In honor of the Loy Krathong festival (one of my favorite things from our time in Thailand), a throwback blog post remembering my torrid relationship with Bangkok.
Bangkok, Thailand: November 2010
Bangkok and I have not been friends. I have lived in this country lo these two months, and still we squabble bitterly. By now it’s the middle of November, and I have run out of anything to say to Bangkok but this:
I hate you. You smell terrible. Your rivers are dirty and full of trash and dead animals. Your streets are dirty and full of trash and dead animals. Your public transit takes advantage of me. It takes my money and a) dumps me on the side of the interstate, b) passes my destination and unapologetically urges me to call a taxi, or c) my favorite, suddenly veers off course into a pitch-black dirt road, pulls into an empty parking lot, and unceremoniously tells me to get off. Your citizens lie to me. They tell me the temple I am going to is closed. They try to herd me into tuktuks. They say that the clothes I am wearing are not nice enough, that the information I’ve heard is not correct. They assume I am ignorant and uninformed and pounce on me like a tiger on a rabbit.
No, Bangkok, we have not been friends, though the potential has always been there. In fact, (and I might have even told you had you given me the opportunity to be nice to you), I thought you looked gorgeous the night we left for Singapore—all draped in light and sparkle against the dark denim sky. That night I looked at you and thought I was incredibly lucky. I thought, yeah, damn right. I am living the dream. But the reality of you spoiled it, with your inflation of what should have been a 50 baht, two hour trip home into a 700 baht, seven hour trip home, two days later.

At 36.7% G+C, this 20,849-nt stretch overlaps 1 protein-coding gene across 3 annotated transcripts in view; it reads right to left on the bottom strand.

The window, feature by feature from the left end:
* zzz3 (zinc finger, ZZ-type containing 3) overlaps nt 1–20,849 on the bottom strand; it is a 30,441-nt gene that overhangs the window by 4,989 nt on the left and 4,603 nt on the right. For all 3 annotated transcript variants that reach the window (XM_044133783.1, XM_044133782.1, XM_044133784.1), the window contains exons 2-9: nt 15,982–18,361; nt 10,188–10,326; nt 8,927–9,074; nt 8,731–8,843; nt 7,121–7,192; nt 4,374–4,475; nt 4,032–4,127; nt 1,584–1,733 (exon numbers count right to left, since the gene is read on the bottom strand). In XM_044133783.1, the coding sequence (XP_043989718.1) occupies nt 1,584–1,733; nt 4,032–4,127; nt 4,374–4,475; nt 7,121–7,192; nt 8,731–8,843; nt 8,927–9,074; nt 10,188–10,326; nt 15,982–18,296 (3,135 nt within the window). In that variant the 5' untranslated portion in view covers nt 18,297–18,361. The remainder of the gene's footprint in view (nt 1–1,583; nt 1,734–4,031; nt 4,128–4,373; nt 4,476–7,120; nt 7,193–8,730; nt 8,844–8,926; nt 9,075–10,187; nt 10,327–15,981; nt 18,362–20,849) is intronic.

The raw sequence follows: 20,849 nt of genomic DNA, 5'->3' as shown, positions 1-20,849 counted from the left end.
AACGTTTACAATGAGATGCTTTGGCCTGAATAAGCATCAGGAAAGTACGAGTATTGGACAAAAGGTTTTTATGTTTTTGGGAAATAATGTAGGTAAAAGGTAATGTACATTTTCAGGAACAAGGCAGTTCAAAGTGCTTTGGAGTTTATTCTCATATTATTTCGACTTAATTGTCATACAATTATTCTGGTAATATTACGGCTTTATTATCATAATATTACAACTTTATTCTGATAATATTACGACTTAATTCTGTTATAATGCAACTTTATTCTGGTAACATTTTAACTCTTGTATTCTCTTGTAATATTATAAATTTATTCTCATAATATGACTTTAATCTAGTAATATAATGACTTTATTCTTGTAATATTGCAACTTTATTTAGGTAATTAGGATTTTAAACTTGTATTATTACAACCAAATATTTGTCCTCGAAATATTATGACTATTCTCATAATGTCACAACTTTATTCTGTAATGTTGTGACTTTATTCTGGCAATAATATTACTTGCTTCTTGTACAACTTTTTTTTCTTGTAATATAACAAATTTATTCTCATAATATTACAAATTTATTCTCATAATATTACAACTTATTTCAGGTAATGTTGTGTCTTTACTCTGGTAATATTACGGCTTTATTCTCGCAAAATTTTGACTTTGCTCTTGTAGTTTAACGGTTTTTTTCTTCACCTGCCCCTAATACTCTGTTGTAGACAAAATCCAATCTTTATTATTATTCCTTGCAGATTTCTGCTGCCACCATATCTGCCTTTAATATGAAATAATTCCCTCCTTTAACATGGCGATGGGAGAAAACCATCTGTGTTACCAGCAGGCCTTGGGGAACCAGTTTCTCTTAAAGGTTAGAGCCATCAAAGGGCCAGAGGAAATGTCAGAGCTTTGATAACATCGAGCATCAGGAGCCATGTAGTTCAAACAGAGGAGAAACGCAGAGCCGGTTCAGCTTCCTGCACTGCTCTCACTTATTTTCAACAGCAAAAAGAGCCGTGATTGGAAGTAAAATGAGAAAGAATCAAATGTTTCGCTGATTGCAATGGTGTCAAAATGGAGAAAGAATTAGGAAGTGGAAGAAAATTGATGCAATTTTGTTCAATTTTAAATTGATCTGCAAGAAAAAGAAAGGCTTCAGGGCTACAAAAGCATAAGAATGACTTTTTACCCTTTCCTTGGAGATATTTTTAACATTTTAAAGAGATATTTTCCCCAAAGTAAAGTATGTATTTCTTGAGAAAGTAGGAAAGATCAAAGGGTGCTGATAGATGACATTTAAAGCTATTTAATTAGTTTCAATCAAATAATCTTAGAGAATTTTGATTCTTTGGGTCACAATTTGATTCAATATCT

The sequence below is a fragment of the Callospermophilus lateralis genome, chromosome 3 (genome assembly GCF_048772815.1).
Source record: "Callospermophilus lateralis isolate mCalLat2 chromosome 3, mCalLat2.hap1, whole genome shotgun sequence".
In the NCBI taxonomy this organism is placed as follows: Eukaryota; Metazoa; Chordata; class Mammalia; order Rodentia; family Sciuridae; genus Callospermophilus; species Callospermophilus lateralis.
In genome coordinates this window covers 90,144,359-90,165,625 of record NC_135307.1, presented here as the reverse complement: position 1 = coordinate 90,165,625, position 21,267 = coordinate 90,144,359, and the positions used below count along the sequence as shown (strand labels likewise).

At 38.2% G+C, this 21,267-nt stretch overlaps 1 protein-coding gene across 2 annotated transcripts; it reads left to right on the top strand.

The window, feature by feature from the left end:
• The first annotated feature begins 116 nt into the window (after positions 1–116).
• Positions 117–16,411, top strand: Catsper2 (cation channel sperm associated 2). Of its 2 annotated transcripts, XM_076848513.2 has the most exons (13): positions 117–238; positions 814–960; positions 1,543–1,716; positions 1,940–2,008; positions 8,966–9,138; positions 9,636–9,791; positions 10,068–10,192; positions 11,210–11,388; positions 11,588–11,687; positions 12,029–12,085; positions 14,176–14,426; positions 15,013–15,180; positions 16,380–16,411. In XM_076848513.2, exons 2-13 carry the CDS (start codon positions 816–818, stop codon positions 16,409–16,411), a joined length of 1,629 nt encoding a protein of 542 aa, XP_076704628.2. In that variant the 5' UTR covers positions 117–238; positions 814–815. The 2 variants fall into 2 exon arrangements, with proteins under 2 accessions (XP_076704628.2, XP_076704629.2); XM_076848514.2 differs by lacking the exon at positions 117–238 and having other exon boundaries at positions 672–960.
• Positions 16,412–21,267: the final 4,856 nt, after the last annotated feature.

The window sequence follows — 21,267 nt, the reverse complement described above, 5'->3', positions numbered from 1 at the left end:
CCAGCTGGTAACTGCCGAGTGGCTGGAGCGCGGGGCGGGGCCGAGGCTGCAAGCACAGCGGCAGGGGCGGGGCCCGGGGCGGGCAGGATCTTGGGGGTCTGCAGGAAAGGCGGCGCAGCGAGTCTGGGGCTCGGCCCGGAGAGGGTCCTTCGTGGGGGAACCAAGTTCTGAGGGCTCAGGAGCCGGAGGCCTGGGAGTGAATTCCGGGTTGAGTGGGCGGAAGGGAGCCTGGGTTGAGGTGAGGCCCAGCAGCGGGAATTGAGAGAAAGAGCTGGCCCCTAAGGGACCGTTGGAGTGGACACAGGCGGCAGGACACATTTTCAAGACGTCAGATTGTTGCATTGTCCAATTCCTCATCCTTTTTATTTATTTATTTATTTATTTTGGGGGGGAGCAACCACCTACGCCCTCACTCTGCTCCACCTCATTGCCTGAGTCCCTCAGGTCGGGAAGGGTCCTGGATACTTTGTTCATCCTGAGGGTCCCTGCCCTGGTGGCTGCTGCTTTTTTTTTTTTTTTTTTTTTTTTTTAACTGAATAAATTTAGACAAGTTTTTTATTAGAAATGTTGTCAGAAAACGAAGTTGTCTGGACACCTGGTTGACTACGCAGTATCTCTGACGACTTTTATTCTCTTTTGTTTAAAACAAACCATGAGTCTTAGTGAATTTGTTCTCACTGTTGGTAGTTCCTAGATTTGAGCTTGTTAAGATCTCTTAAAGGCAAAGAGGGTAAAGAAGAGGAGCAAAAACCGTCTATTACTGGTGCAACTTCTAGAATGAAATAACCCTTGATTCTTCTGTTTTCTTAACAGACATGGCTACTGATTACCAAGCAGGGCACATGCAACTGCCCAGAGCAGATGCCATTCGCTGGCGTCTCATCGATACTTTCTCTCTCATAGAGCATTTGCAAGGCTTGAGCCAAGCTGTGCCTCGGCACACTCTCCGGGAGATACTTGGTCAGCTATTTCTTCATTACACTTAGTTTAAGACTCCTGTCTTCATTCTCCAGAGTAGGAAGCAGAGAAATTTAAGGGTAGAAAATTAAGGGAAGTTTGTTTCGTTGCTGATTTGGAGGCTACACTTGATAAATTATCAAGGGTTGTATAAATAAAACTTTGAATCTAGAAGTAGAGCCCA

At that point, dearest Bangkok, I was ready to throw in the towel. I was past caring. I issued forth a great number of “F YOU BKK” in vehement tones. I told David I was done. Never before had I loathed a city with such intensity.
But something between us changed the other night. You were trying harder, and I was trying harder, and suddenly something started to click. I made the journey painlessly from Mahachai to the city center. A kind old man fixed my computer. For free. Your MacDonald’s was open and had a dollar menu (kind readers, don’t judge). A man selling pineapple stopped in the middle of the road to tell me I was beautiful. I found I could get all the way home without worry. And without those petty distractions and all that negative energy, I could suddenly see you as you are.
Right now, your wider boulevards are garlanded in thick strings of white lights. Your trees glow. The floodlights at the feet of your statues throw the purest light onto your marble elephants. And as we crossed the Chao Phraya river—the river I’d so recently denounced at the nastiest river in the world—I could see the colored lights of the Loi Krathong barges twinkling in the murky waters.
Loi Krathong is the festival of lights. It symbolizes the release of all one’s grudges, anger and defilements by the literal release of a krathong, a small boat constructed of banana leaf and flowers, into a river. The offering is made in appeasement of the water goddess, to generate luck (especially in love), and to start life on a better footing. Last Sunday, David and I, and my newfound friend Bangkok celebrated Loi Krathong on the banks of the Chao Phraya. Holding the hand of my lover in mine, I gave the river all of my negative energy, all of my despair, anger, frustration, and irritation. I watched it bob away from me into the wide black water, looked into the sky, where thousands of paper lanterns floated (in celebration of a separate festival, Yi Peng), and said to myself: We’re starting again. I’m starting again.
Hello Bangkok, nice to meet you.